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1957: Macmillan becomes Prime Minister
Harold Macmillan has accepted the Queen's invitation to become prime minister following the sudden resignation of Sir Anthony Eden.

The appointment was officially announced from Buckingham Palace this afternoon after the Queen had held meetings with Tory elders Sir Winston Churchill and the Marquess of Salisbury.

In a televised speech this evening, Mr Macmillan, 62, said: "We have a difficult task before us in this country - all of us.

"It will need all our courage and strength, and we shall need the sympathy, good will and understanding of everyone in the country, whatever their party or beliefs."

'Greatest possible success'

Sir Anthony Eden resigned yesterday on the grounds of ill health in the wake of the Suez crisis.

Many had expected his deputy, Rab Butler, to succeed him but it is understood his views on the Suez crisis would have split the Conservative party.

Accepting the decision gracefully, Mr Butler, 54, today pledged his support to the new prime minister and wished him "the greatest possible success".

Opposition leader Hugh Gaitskell, who is currently on a lecture tour of the United States, has called for an immediate general election but this has been rejected by Harold Macmillan.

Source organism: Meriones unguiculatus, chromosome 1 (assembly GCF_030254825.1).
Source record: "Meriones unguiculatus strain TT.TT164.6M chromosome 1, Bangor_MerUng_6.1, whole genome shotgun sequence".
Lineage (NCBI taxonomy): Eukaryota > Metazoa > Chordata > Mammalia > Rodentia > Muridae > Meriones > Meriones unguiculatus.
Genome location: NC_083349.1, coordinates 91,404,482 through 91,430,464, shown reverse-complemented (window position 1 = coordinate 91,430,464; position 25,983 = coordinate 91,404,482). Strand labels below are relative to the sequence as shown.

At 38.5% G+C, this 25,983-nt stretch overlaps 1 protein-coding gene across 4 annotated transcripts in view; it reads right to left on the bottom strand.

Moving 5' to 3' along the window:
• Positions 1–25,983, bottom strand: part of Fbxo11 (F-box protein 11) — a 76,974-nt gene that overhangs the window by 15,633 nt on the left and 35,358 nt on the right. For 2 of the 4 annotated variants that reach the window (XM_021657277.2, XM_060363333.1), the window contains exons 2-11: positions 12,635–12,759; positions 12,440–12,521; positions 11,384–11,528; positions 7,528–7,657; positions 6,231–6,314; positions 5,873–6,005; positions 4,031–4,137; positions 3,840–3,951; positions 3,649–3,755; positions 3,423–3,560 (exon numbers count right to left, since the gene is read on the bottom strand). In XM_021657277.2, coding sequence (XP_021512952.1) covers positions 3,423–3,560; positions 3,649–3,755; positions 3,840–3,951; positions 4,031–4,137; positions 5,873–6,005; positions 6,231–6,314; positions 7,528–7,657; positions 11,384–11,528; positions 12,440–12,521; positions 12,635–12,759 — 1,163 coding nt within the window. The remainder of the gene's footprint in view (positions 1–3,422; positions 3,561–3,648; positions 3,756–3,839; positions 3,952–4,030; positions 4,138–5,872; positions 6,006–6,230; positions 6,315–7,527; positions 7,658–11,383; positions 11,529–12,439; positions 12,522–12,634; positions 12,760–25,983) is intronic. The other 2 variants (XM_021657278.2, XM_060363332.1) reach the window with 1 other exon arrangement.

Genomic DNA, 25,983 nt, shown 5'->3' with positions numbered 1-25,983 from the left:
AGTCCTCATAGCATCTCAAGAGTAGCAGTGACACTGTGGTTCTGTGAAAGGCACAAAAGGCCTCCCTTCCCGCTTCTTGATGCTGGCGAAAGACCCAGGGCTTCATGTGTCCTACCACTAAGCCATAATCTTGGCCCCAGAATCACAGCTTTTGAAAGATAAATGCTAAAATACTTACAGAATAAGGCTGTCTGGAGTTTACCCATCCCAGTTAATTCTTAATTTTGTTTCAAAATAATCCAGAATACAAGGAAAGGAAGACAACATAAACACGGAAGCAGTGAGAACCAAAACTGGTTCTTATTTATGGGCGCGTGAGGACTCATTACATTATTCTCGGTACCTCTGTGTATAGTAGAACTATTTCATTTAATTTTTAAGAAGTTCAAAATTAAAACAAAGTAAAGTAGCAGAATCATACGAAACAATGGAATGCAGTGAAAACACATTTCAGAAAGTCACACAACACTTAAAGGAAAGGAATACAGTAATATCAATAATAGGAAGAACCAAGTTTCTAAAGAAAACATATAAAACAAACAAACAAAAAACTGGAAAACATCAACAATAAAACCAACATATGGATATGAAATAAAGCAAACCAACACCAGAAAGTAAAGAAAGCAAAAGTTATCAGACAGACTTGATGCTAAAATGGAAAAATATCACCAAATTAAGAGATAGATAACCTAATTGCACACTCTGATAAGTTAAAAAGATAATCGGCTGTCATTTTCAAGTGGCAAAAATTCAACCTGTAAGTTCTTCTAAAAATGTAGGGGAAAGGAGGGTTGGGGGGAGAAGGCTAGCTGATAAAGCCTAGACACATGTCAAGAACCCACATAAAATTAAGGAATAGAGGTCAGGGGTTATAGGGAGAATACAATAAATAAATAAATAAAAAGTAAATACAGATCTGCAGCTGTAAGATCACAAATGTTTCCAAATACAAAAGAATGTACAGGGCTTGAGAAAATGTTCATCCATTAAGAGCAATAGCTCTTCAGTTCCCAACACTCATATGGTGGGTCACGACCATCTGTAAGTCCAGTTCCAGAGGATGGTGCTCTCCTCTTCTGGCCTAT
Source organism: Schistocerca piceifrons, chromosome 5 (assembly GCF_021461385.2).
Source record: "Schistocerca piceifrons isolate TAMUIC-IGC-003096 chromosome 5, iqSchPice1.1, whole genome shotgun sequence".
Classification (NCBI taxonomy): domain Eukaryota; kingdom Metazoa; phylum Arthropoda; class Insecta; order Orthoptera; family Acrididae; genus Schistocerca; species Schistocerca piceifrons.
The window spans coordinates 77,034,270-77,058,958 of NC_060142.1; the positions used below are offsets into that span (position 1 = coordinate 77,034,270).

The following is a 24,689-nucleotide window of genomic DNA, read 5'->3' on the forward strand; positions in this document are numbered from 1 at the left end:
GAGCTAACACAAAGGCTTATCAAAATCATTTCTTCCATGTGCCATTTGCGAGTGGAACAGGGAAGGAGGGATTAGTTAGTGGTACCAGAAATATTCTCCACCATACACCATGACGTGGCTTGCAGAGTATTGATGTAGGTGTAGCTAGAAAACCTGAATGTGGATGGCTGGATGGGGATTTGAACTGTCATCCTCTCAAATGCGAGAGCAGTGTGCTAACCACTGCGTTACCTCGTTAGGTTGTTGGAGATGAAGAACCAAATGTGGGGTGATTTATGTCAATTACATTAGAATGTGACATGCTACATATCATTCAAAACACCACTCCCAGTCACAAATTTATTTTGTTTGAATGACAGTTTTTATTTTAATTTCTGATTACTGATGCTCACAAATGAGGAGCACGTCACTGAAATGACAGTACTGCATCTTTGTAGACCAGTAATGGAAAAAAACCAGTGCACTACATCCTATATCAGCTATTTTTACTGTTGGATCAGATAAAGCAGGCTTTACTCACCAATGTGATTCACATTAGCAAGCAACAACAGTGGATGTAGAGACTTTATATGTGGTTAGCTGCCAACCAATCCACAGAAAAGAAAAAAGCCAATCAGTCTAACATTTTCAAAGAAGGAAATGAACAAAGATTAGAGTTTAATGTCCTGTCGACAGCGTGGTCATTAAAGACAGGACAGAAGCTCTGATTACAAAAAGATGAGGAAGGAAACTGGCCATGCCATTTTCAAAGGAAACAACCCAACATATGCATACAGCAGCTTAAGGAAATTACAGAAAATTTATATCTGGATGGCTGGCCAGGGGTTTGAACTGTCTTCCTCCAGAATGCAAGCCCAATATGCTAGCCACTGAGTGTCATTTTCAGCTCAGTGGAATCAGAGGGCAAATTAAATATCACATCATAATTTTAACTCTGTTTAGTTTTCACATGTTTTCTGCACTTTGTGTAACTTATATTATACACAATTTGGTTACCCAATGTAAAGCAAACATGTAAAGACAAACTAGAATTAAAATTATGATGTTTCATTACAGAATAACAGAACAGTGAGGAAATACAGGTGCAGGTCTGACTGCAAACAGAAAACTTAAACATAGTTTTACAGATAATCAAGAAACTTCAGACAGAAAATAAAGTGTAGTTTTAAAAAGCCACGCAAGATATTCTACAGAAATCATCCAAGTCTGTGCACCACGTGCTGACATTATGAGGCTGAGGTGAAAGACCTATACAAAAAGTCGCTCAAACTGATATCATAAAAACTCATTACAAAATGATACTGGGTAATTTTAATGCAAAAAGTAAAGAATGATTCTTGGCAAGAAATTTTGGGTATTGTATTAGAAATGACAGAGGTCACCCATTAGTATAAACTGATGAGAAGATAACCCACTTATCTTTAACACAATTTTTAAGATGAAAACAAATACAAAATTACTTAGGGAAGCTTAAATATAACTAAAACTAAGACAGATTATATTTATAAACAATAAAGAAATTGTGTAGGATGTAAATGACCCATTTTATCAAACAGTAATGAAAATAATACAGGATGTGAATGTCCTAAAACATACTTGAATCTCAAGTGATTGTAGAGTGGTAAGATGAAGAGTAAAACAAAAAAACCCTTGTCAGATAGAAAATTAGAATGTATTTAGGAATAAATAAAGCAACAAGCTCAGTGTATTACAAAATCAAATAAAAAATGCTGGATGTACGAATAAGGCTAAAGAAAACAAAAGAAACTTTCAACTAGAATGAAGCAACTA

Born in 1894 to an American mother and British father, Harold Macmillan served in WWI. He was wounded three times and received the Military Cross.

He was educated at Eton and Balliol College, Oxford before beginning his political career in 1924, when he was elected MP for Stockton-on-Tees.

In 1938 he published his book "The Middle Way", which advocated a wide extension of social enterprise and credit.

He was also one of the first supporters of the United Europe movement.

From 1940 he served in Churchill's war cabinet.

He was appointed Minister of Housing in 1951 and was very successful in this post, keeping to his pledge of building 300,000 houses a year.

In 1954 he became Minster of Defence, before being appointed Foreign Secretary in 1955 and most recently Chancellor of the Exchequer.

Mr Macmillan, who is married with four children, has vowed to repair damaged relations with the US and the UN following the Suez crisis.

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Harold Macmillan
Macmillan was one of the first supporters of the United Europe movement



In Context
Harold Macmillan served as prime minister until 1963 when he resigned due to pressure from within the Conservative party for a younger leader.

He will be remembered for his "Winds of Change" speech in Cape Town, South Africa, in 1960, when he distanced himself from apartheid.

His greatest achievement came in 1963 when he was heavily involved in negotiating the Nuclear Test Ban Treaty following the Cuban missile crisis. He earned plaudits from Presidents Kennedy and Khrushchev for his patience and diplomacy.

He was created Earl of Stockton in 1984 and died in 1986.

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